• We are sorry, but NCBI web applications do not support your browser and may not function properly. More information
Logo of brjsmedBritish Journal of Sports MedicineVisit this articleSubmit a manuscriptReceive email alertsContact usBMJ
Br J Sports Med. Mar 2006; 40(3): 223–229.
PMCID: PMC2491980

Counselling increases physical activity behaviour nine weeks after rehabilitation

Abstract

Background

For people with disabilities, a physically active lifestyle can reduce the risk of secondary health problems and improve overall functioning.

Objectives

To determine the effects of the sport stimulation programme “rehabilitation and sports” (R&S) and R&S combined with the daily physical activity promotion programme “active after rehabilitation” (AaR) on sport participation and daily physical activity behaviour nine weeks after inpatient or outpatient rehabilitation.

Methods

Subjects in four intervention rehabilitation centres were randomised to a group receiving R&S only (n  = 315) or a group receiving R&S and AaR (n  = 284). Subjects in six control rehabilitation centres (n  = 603) received the usual care. Most common diagnoses were stroke, neurological disorders, and back disorders. Two sport and two daily physical activity outcomes were assessed with questionnaires seven weeks before and nine weeks after the end of rehabilitation. Data were analysed by intention to treat and on treatment multilevel analyses, comparing both intervention groups with the control group.

Results

The R&S group showed no significant change. Intention to treat analyses of the R&S+AaR group showed significant improvements in one sport (p  = 0.02) and one physical activity outcome (p  = 0.03). On treatment analyses in the R&S+AaR group showed significant improvements in both sport outcomes (p<0.01 and p  = 0.02) and one physical activity outcome (p<0.01).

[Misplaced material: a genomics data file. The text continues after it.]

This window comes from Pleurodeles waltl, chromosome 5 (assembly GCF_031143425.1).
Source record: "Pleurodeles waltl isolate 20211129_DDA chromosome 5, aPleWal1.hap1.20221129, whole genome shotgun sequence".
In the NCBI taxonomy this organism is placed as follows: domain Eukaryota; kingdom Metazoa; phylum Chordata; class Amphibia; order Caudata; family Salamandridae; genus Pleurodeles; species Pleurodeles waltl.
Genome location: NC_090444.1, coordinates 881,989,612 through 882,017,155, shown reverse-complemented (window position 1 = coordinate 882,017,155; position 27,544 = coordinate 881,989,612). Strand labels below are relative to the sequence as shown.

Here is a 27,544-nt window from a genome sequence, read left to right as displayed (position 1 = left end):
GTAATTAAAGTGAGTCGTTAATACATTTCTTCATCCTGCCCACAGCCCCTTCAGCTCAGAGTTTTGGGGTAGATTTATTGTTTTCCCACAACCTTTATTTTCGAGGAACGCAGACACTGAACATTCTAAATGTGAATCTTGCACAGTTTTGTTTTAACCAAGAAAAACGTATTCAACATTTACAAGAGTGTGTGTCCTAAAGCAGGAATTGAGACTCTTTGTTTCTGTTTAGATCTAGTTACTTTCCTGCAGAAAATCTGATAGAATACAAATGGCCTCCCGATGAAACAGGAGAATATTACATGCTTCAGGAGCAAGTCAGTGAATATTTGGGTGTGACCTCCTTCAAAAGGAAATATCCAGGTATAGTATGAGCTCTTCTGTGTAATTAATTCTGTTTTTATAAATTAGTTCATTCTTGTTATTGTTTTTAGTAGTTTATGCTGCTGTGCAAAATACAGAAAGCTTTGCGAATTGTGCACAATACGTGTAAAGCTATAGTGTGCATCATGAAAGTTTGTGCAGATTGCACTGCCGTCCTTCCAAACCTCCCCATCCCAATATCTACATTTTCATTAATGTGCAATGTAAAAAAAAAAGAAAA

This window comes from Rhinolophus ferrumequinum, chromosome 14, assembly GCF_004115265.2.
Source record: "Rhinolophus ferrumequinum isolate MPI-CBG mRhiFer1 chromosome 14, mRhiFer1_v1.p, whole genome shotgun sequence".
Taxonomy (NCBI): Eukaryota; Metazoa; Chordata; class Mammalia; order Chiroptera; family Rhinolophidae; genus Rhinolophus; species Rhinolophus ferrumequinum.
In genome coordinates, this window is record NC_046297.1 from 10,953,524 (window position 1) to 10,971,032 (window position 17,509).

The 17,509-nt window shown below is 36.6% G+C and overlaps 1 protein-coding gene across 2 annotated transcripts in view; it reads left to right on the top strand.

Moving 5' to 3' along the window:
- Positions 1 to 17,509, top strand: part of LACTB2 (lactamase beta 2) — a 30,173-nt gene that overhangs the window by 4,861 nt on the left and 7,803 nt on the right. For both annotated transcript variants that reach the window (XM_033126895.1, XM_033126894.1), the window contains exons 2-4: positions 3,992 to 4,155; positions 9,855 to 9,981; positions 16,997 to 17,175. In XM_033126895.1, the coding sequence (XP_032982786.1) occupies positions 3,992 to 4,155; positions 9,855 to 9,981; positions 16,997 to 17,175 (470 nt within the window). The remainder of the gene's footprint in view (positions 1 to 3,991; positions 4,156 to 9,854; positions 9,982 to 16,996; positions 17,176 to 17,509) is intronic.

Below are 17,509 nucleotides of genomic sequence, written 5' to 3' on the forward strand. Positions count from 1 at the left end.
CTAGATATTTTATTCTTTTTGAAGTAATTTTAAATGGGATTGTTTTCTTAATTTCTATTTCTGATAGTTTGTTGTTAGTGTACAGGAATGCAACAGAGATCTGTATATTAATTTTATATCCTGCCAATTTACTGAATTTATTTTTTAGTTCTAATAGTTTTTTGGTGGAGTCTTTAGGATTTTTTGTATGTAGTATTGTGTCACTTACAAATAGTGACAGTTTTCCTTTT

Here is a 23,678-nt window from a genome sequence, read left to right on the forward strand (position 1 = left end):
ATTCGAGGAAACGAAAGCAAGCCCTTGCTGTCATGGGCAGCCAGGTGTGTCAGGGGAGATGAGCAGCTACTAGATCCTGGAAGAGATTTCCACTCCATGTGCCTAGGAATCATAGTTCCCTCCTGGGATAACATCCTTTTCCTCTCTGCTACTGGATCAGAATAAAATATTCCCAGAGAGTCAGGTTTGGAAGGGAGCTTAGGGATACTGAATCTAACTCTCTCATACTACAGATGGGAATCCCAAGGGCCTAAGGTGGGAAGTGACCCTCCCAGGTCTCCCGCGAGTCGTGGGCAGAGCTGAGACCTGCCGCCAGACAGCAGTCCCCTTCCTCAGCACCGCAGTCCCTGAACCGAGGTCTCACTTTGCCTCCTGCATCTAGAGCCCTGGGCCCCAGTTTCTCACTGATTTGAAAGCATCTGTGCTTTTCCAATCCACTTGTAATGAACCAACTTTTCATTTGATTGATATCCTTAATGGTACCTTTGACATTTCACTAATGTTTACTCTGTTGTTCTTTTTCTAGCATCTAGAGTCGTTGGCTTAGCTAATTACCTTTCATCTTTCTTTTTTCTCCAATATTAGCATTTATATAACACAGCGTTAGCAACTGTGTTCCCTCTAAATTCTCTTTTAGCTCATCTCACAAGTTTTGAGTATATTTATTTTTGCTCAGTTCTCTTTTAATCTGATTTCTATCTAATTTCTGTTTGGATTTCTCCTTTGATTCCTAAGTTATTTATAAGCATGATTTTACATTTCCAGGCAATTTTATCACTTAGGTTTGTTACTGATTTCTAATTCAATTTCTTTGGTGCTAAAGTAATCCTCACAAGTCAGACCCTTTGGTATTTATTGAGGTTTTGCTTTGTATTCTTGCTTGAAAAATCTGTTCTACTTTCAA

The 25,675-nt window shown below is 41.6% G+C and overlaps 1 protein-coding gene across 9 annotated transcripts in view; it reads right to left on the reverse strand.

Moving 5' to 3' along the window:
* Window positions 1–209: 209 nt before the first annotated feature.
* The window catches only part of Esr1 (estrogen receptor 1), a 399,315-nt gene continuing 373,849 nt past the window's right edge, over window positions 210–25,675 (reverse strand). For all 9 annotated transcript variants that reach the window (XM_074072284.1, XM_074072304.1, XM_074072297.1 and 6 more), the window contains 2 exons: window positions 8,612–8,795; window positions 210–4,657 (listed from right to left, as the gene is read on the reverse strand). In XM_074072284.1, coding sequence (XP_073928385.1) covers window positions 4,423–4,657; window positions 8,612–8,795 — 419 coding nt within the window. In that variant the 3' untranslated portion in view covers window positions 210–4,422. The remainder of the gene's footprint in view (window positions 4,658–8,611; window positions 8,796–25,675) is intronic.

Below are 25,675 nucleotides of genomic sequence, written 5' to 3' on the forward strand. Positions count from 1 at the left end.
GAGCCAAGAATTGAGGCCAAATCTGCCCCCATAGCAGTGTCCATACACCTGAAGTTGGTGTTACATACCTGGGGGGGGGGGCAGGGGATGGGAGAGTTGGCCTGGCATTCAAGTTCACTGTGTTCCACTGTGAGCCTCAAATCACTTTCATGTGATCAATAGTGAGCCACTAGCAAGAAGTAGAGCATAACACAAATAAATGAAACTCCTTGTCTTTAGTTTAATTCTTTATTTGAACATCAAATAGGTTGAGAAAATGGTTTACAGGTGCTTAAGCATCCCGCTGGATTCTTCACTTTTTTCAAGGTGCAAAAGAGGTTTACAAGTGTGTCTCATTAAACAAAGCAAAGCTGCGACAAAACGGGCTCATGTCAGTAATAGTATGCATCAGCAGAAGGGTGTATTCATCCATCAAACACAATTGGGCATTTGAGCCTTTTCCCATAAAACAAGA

Conclusions

Only the combination of R&S and AaR had increased sports participation and daily physical activity behaviour nine weeks after the end of inpatient or outpatient rehabilitation.

Keywords: rehabilitation, disabilities, physical exercise, leisure activities, counselling

The health benefits of a physically active lifestyle are well known in the general population.1,2,3,4,5 Such a lifestyle is accompanied by lower risks of morbidity and mortality from a great number of chronic diseases, such as coronary artery disease, diabetes, and colon cancer. For people with a physical disability, a physically active lifestyle could improve every day functioning, reduce disability, and decrease the risk of secondary health problems.6,7,8,9,10,11 However, people with a disability are in general less physically active than the general population.12,13 WHO defines disability as problems that an individual may experience in functioning.14 The relation between functioning, disability, physical activity, and determinants of physical activity is described in more detail in the “Physical activity for people with a disability model”,15 which formed the theoretical basis of this study.

In 1997, only 12% of US adults with a disability aged [gt-or-equal, slanted]18 participated in moderate physical activity for at least 30 minutes per occasion for [gt-or-equal, slanted]5 days/week, compared with 16% of people without a disability.12,13 For leisure time physical activity, the difference between people with and without disabilities is even larger: 56% and 36% respectively did not engage in leisure time physical activity.12,13 Consequently, persuading people with disabilities to become more physically active is probably even more important than it is for the general population.